PBS Documentary “End Of Track” Premieres March 10th [VIDEO-AUDIO]
END OF TRACK, Premieres Sunday, March 10 at 7 p.m. on Wyoming PBS
We had the pleasure of having the man behind the development of this outstanding documentary in the KING FM studios this morning! If you like trains and their history in our state, then you better make plans to catch this tonight or when it comes to PBS! Listen to the interview from this morning here;
An Exploration of the Construction of the Transcontinental Railroad in Wyoming and the ‘End of Track’ Towns that Popped Up Along the Way
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In the fall of 1867, a single railroad track reached the southeastern corner of Dakota Territory—today’s Wyoming state line. The Union Pacific had been pushing westward from Omaha for the past year and a half. Beyond this “End of Track” point, there was nothing but open prairie, mountains and rolling hills for hundreds of miles. No cities or civilization to speak of, no ranches or farms, and not much population. In fact there was no Wyoming.
The Transcontinental Railroad changed all that.
With the coming of the railroad, Wyoming soon achieved territorial status and eventually statehood. With the coming of the railroad, cities like Cheyenne and Laramie, Rawlins and Rock Springs, Green River and Evanston were created. But there were other Wyoming railroad towns that today are little remembered. Places like Benton and Bryan, Piedmont and Bear River City flourished for a time during construction, then simply vanished as the railroad moved on.
End of Track, which premieres Sunday, March 10 at 7 p.m. on Wyoming PBS, is the story of the Transcontinental Railroad’s construction march across southern Wyoming and the growing pains of a state in its infancy. It’s a story of incredible engineering achievements and boisterous “Hell on Wheels” towns. A story of greed and corruption, murder and mayhem; of a clash of cultures and Native American retaliation. But it’s also a story of hope and ambition, determination and unimagined success.
End of Track follows the progress of the surveyors and engineers, the graders and tracklayers from Cheyenne to Evanston in 1868. It delves into the lives of merchants and saloon keepers, gamblers and outlaws, new residents and famous visitors. Along the way the story moves up vertically in time at various locations to fully explore how the railroad changed the lives of people along its path.
You’ll meet characters like Chief Engineer Grenville Dodge and the scandalous Union Pacific Vice President “Doc” Durant. The no nonsense Casement brothers, who as construction bosses drove their work crews to ever higher standards. The outlaw Big Nose George, who because of the railroad came to a strange and untimely end. And the Ames brothers, railroad financiers to whom a little known massive monument still exists just off present day I-80.
Many of the events that surrounded the building of the Transcontinental Railroad nearly 150 years ago embody themes that reverberate throughout the world today: The promise of a technology connecting the nation in a new way. The collision between industrialized and traditional cultures. The greed and hubris of the captains of industry. The corruption, schemes and complicity of government officials. The huge amounts of taxpayer money going into the pockets of the few. A plan to jump-start economic growth after a long and divisive Civil war. A huge infrastructure project to create jobs and put people to work. These are themes that give perspective to events taking place today and perhaps serve as lessons on how to proceed into a turbulent future.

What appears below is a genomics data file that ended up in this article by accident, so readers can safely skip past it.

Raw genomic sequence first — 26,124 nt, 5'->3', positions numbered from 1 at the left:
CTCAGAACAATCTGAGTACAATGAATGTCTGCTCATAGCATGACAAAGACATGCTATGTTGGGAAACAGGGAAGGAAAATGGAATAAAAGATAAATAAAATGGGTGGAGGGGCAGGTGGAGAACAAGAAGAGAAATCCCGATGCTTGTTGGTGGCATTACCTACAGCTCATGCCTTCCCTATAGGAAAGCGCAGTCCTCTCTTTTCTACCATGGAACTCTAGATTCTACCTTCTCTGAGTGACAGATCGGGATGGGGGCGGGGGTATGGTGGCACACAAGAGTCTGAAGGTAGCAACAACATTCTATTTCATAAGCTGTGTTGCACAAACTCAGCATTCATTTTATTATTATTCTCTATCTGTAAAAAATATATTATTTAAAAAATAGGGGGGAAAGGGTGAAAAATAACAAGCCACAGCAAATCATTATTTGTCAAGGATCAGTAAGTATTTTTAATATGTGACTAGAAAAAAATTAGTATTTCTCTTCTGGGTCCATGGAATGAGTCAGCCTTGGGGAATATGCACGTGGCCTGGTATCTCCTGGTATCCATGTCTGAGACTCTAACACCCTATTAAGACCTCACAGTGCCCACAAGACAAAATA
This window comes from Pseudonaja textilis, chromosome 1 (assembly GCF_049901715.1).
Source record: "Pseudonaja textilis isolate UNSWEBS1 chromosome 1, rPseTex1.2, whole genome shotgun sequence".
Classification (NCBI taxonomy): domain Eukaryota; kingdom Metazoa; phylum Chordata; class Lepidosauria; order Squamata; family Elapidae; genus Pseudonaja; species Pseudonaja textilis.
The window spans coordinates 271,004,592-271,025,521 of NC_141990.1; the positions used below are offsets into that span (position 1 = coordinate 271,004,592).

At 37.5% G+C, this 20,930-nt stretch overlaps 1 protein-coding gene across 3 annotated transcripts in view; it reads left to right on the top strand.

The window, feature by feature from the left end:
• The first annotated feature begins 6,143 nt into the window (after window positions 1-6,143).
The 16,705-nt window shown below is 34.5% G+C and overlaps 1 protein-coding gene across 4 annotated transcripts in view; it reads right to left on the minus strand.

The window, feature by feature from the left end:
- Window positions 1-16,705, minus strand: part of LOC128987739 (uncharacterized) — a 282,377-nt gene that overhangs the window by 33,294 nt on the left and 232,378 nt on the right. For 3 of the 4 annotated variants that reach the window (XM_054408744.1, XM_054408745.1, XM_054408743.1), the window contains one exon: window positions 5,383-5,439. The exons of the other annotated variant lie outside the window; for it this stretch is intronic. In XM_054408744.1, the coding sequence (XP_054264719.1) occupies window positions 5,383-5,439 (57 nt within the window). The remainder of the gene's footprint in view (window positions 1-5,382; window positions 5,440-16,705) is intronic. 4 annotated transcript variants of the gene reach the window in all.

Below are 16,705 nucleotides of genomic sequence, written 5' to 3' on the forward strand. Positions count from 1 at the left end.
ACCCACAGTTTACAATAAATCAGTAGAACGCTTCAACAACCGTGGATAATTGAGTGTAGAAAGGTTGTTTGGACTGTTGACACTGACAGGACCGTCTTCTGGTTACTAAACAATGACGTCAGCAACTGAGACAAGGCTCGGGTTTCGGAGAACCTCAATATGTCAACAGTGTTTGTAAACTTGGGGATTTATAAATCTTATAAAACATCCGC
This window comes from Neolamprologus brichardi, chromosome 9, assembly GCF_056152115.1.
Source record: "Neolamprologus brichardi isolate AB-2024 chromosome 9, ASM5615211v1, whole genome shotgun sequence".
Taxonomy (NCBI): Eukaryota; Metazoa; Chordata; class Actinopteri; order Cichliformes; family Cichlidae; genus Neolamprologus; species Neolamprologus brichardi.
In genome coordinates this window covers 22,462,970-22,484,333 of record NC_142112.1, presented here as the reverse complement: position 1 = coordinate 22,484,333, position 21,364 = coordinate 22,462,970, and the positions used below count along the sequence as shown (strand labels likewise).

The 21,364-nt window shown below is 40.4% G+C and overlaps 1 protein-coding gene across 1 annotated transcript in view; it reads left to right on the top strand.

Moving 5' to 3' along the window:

Featuring hundreds of historical photographs and lavish high definition video, dramatic readings and historic recreations, this compelling documentary paints a picture of frontier life in Wyoming during the late 19th and early 20th centuries. An incisive narrative plus interviews with historians and railroad experts, presents an accurate account of how the Transcontinental railroad changed America. Ultimately, End of Track is a story about the beginning of Wyoming.
To learn more about the documentary, go to http://wyomingpbs.org/programming/end-of-track/, which features information about the film, including a producer blog, photos, and information about the upcoming screening tour scheduled for February 25-28 in Cheyenne, Laramie, Rock Springs and Evanston. The site also features a story share section, where viewers can share their own family stories of the Transcontinental Railroad’s construction march across southern Wyoming.
About Wyoming PBS:
Wyoming PBS is a non-commercial, educational institution and cultural resource dedicated to connecting and enriching Wyoming lives through innovative media. Wyoming PBS can be found on various channels across Wyoming; for more information, check local listings, or go to www.wyomingpbs.org for a complete schedule of channel numbers.
About the writer/producer:
Tom Manning has conceived, written, produced and managed communication materials throughout his professional career spanning over 25 years. Specializing in documentary scripting and production, Tom has planned, penned and produced a tremendous variety of informational, educational, historical, wildlife and entertainment projects.
His award winning work has won Western Heritage, Telly, Golden Cine, International Wildlife Film Festival, National Educational Media and Historical Society Media prizes. Tom’s productions have appeared on Public Television, The Discovery Channel, The Learning Channel as well as in visitor’s centers and museums, throughout the country. He currently resides in Bozeman, Montana.